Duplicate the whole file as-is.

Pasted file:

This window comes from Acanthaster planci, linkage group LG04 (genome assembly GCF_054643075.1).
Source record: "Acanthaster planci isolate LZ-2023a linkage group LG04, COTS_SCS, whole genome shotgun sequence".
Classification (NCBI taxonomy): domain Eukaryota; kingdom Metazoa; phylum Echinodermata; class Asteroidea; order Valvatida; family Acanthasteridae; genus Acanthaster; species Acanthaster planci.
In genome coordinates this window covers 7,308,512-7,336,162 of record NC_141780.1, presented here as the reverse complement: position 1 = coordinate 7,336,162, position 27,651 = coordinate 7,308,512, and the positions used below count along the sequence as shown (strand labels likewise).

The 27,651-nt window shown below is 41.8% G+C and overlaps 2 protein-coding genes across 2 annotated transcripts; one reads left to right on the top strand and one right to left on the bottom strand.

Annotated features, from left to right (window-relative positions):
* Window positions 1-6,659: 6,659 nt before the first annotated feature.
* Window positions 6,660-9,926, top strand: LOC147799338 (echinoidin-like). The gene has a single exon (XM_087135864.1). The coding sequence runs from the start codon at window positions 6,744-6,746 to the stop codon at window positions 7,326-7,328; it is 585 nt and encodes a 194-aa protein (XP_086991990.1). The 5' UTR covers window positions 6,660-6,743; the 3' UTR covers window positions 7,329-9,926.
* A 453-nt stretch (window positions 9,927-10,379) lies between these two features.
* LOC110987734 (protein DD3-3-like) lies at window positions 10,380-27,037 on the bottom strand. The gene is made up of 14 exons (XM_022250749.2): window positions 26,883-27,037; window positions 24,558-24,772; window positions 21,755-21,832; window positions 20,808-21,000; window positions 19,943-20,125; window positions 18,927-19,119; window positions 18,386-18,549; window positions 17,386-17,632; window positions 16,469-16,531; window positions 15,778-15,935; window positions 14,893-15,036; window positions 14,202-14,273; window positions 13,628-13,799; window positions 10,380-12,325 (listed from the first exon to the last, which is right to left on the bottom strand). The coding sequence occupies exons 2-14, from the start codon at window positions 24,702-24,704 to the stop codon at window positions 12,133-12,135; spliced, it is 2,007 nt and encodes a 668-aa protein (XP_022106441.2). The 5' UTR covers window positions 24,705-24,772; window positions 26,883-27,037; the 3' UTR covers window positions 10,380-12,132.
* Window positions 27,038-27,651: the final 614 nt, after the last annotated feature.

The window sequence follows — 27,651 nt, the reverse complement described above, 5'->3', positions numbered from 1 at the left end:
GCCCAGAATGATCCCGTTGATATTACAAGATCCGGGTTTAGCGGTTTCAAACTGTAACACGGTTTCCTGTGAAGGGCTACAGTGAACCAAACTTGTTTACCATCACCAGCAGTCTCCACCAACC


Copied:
This window comes from Acanthaster planci, linkage group LG04 (genome assembly GCF_054643075.1).
Source record: "Acanthaster planci isolate LZ-2023a linkage group LG04, COTS_SCS, whole genome shotgun sequence".
Classification (NCBI taxonomy): domain Eukaryota; kingdom Metazoa; phylum Echinodermata; class Asteroidea; order Valvatida; family Acanthasteridae; genus Acanthaster; species Acanthaster planci.
In genome coordinates this window covers 7,308,512-7,336,162 of record NC_141780.1, presented here as the reverse complement: position 1 = coordinate 7,336,162, position 27,651 = coordinate 7,308,512, and the positions used below count along the sequence as shown (strand labels likewise).

The 27,651-nt window shown below is 41.8% G+C and overlaps 2 protein-coding genes across 2 annotated transcripts; one reads left to right on the top strand and one right to left on the bottom strand.

Annotated features, from left to right (window-relative positions):
* Window positions 1-6,659: 6,659 nt before the first annotated feature.
* Window positions 6,660-9,926, top strand: LOC147799338 (echinoidin-like). The gene has a single exon (XM_087135864.1). The coding sequence runs from the start codon at window positions 6,744-6,746 to the stop codon at window positions 7,326-7,328; it is 585 nt and encodes a 194-aa protein (XP_086991990.1). The 5' UTR covers window positions 6,660-6,743; the 3' UTR covers window positions 7,329-9,926.
* A 453-nt stretch (window positions 9,927-10,379) lies between these two features.
* LOC110987734 (protein DD3-3-like) lies at window positions 10,380-27,037 on the bottom strand. The gene is made up of 14 exons (XM_022250749.2): window positions 26,883-27,037; window positions 24,558-24,772; window positions 21,755-21,832; window positions 20,808-21,000; window positions 19,943-20,125; window positions 18,927-19,119; window positions 18,386-18,549; window positions 17,386-17,632; window positions 16,469-16,531; window positions 15,778-15,935; window positions 14,893-15,036; window positions 14,202-14,273; window positions 13,628-13,799; window positions 10,380-12,325 (listed from the first exon to the last, which is right to left on the bottom strand). The coding sequence occupies exons 2-14, from the start codon at window positions 24,702-24,704 to the stop codon at window positions 12,133-12,135; spliced, it is 2,007 nt and encodes a 668-aa protein (XP_022106441.2). The 5' UTR covers window positions 24,705-24,772; window positions 26,883-27,037; the 3' UTR covers window positions 10,380-12,132.
* Window positions 27,038-27,651: the final 614 nt, after the last annotated feature.

The window sequence follows — 27,651 nt, the reverse complement described above, 5'->3', positions numbered from 1 at the left end:
GCCCAGAATGATCCCGTTGATATTACAAGATCCGGGTTTAGCGGTTTCAAACTGTAACACGGTTTCCTGTGAAGGGCTACAGTGAACCAAACTTGTTTACCATCACCAGCAGTCTCCACCAACC